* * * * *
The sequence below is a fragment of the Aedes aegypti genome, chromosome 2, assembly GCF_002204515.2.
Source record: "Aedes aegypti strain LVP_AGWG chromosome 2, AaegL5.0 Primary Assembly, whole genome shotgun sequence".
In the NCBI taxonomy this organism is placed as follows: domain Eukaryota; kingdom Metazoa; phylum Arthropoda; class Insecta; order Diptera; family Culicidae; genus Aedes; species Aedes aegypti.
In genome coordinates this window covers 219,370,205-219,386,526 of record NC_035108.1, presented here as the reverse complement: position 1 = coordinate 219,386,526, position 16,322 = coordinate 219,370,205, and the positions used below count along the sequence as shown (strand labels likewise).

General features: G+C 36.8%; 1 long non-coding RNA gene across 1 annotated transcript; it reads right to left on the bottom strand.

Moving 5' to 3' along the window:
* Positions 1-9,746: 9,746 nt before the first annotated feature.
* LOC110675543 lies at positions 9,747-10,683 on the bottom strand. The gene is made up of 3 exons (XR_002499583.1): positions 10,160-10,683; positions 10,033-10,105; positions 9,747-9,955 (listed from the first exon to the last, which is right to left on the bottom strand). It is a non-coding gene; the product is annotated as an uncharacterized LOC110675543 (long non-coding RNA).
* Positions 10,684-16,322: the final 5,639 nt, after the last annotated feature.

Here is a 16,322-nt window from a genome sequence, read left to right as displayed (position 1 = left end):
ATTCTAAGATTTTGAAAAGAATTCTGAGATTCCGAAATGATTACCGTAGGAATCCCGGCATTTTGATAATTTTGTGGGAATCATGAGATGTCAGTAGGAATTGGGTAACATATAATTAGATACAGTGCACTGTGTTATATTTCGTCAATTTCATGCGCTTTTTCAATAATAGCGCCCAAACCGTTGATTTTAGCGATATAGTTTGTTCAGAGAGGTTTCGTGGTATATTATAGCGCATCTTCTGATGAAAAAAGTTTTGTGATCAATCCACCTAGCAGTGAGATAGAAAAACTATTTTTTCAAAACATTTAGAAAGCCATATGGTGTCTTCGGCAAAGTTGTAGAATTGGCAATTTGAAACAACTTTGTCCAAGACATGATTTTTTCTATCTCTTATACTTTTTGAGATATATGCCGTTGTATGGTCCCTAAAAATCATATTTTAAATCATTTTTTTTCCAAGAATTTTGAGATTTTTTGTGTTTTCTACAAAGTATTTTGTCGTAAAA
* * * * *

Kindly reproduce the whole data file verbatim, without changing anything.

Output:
The sequence below is a fragment of the Aedes aegypti genome, chromosome 2, assembly GCF_002204515.2.
Source record: "Aedes aegypti strain LVP_AGWG chromosome 2, AaegL5.0 Primary Assembly, whole genome shotgun sequence".
In the NCBI taxonomy this organism is placed as follows: domain Eukaryota; kingdom Metazoa; phylum Arthropoda; class Insecta; order Diptera; family Culicidae; genus Aedes; species Aedes aegypti.
In genome coordinates this window covers 219,370,205-219,386,526 of record NC_035108.1, presented here as the reverse complement: position 1 = coordinate 219,386,526, position 16,322 = coordinate 219,370,205, and the positions used below count along the sequence as shown (strand labels likewise).

General features: G+C 36.8%; 1 long non-coding RNA gene across 1 annotated transcript; it reads right to left on the bottom strand.

Moving 5' to 3' along the window:
* Positions 1-9,746: 9,746 nt before the first annotated feature.
* LOC110675543 lies at positions 9,747-10,683 on the bottom strand. The gene is made up of 3 exons (XR_002499583.1): positions 10,160-10,683; positions 10,033-10,105; positions 9,747-9,955 (listed from the first exon to the last, which is right to left on the bottom strand). It is a non-coding gene; the product is annotated as an uncharacterized LOC110675543 (long non-coding RNA).
* Positions 10,684-16,322: the final 5,639 nt, after the last annotated feature.

Here is a 16,322-nt window from a genome sequence, read left to right as displayed (position 1 = left end):
ATTCTAAGATTTTGAAAAGAATTCTGAGATTCCGAAATGATTACCGTAGGAATCCCGGCATTTTGATAATTTTGTGGGAATCATGAGATGTCAGTAGGAATTGGGTAACATATAATTAGATACAGTGCACTGTGTTATATTTCGTCAATTTCATGCGCTTTTTCAATAATAGCGCCCAAACCGTTGATTTTAGCGATATAGTTTGTTCAGAGAGGTTTCGTGGTATATTATAGCGCATCTTCTGATGAAAAAAGTTTTGTGATCAATCCACCTAGCAGTGAGATAGAAAAACTATTTTTTCAAAACATTTAGAAAGCCATATGGTGTCTTCGGCAAAGTTGTAGAATTGGCAATTTGAAACAACTTTGTCCAAGACATGATTTTTTCTATCTCTTATACTTTTTGAGATATATGCCGTTGTATGGTCCCTAAAAATCATATTTTAAATCATTTTTTTTCCAAGAATTTTGAGATTTTTTGTGTTTTCTACAAAGTATTTTGTCGTAAAA